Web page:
Income differences across US cities are well documented, but little is known about the level of standard of living in each city—defined as the amount of market-based consumption that residents are able to afford. In this paper we provide estimates of the standard of living by commuting zone for households in a given income or education group, and we study how they relate to local cost of living. Using a novel dataset, we observe debit and credit card transactions, check and ACH payments, and cash withdrawals of 5% of US households in 2014 and use it to measure mean consumption expenditures by commuting zone and income group. To measure local prices, we build income-specific consumer price indices by commuting zone. We uncover vast geographical differences in material standard of living for a given income level. Low-income residents in the most affordable commuting zone enjoy a level of consumption that is 74% higher than that of low-income residents in the most expensive commuting zone.
We then endogenize income and estimate the standard of living that low-skill and high-skill households can expect in each US commuting zone, accounting for geographical variation in both costs of living and expected income. We find that for college graduates, there is essentially no relationship between consumption and cost of living, suggesting that college graduates living in cities with high costs of living—including the most expensive coastal cities—enjoy a standard of living on average similar to college graduates with the same observable characteristics living in cities with low cost of living—including the least expensive Rust Belt cities. By contrast, we find a significant negative relationship between consumption and cost of living for high school graduates and high school drop-outs, indicating that expensive cities offer a lower standard of living than more affordable cities. The differences are quantitatively large: High school drop-outs moving from the most to the least affordable commuting zone would experience a 26.9% decline in consumption.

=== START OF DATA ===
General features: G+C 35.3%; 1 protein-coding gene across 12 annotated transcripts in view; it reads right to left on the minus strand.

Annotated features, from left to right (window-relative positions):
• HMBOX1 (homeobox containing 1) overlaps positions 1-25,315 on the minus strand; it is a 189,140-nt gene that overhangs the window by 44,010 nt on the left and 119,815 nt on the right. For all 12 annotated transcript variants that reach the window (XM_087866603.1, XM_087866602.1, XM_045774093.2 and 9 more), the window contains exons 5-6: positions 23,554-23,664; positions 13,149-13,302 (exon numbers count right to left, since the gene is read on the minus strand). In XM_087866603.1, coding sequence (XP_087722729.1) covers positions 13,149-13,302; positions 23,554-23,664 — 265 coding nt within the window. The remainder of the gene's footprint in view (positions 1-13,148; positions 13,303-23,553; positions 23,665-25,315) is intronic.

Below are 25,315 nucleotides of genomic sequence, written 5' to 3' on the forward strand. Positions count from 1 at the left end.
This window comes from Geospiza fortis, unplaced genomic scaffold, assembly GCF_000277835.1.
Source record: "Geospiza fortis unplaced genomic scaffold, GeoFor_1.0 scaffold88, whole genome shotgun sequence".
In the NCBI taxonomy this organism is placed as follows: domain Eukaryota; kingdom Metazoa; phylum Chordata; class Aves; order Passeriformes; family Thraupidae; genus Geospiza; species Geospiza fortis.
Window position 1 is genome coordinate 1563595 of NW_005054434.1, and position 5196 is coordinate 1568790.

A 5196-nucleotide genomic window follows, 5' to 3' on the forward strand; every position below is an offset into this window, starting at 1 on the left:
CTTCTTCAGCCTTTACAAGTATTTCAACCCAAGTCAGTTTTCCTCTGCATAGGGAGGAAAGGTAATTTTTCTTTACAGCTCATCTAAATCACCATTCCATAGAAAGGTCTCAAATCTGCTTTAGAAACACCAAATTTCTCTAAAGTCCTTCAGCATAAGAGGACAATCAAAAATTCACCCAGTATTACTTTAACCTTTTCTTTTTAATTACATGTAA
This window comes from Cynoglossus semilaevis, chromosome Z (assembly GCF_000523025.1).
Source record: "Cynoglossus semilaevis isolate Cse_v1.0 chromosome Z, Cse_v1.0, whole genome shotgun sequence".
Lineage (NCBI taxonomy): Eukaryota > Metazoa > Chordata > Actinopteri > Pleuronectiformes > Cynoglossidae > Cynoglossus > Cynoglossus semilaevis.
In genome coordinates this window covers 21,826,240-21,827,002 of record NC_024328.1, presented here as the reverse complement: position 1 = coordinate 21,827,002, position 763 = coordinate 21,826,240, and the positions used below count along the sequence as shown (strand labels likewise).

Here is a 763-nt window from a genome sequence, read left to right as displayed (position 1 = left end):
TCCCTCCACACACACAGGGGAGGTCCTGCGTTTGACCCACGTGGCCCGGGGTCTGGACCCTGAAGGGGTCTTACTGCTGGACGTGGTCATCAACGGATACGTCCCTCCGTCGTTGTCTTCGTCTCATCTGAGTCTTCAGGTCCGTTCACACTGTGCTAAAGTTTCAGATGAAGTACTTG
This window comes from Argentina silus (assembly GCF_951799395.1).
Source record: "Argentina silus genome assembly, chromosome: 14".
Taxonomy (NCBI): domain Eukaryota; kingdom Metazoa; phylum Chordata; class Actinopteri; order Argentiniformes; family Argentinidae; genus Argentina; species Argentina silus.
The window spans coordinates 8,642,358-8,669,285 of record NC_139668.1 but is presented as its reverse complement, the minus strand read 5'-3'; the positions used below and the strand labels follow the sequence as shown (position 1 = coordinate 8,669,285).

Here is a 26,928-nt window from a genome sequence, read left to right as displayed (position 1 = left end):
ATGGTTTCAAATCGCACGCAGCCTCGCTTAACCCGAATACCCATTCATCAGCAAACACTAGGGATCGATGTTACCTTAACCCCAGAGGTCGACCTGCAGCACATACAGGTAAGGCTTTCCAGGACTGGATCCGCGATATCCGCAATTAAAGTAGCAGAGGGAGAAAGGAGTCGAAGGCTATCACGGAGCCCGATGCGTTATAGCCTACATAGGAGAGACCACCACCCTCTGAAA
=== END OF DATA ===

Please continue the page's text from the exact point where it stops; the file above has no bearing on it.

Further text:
We thank Matthias Hoelzlein, Erik Hurst, Matt Turner, and seminar participants at Berkeley, Boston University, Cornell, Dallas Fed, Harris, Irvine, IZA, London Business School, Mannheim, MIT Sloan, NBER Summer Institute, Ohio State, OSUS, Penn, Stanford, Toronto, UCLA Anderson, UPF, Urbana, Wisconsin and Wisconsin Business School for useful comments. Abhisit Jiranaphawiboon, Anais Galdin, and Raymond Lee provided outstanding research assistance. Diamond acknowledges support from the Stanford Graduate School of Business and the National Science Foundation (CAREER Grant 1848036). Results using NielsenIQ data is based on researchers' own analyses calculated (or derived) based in part on data from Nielsen Consumer LLC and marketing databases provided through the NielsenIQ Datasets at the Kilts Center for Marketing Data Center at The University of Chicago Booth School of Business. The conclusions drawn from the NielsenIQ data are those of the researchers and do not reflect the views of NielsenIQ. NielsenIQ is not responsible for, had no role in, and was not involved in analyzing and preparing the results reported herein. The views expressed herein are those of the authors and do not necessarily reflect the views of the National Bureau of Economic Research.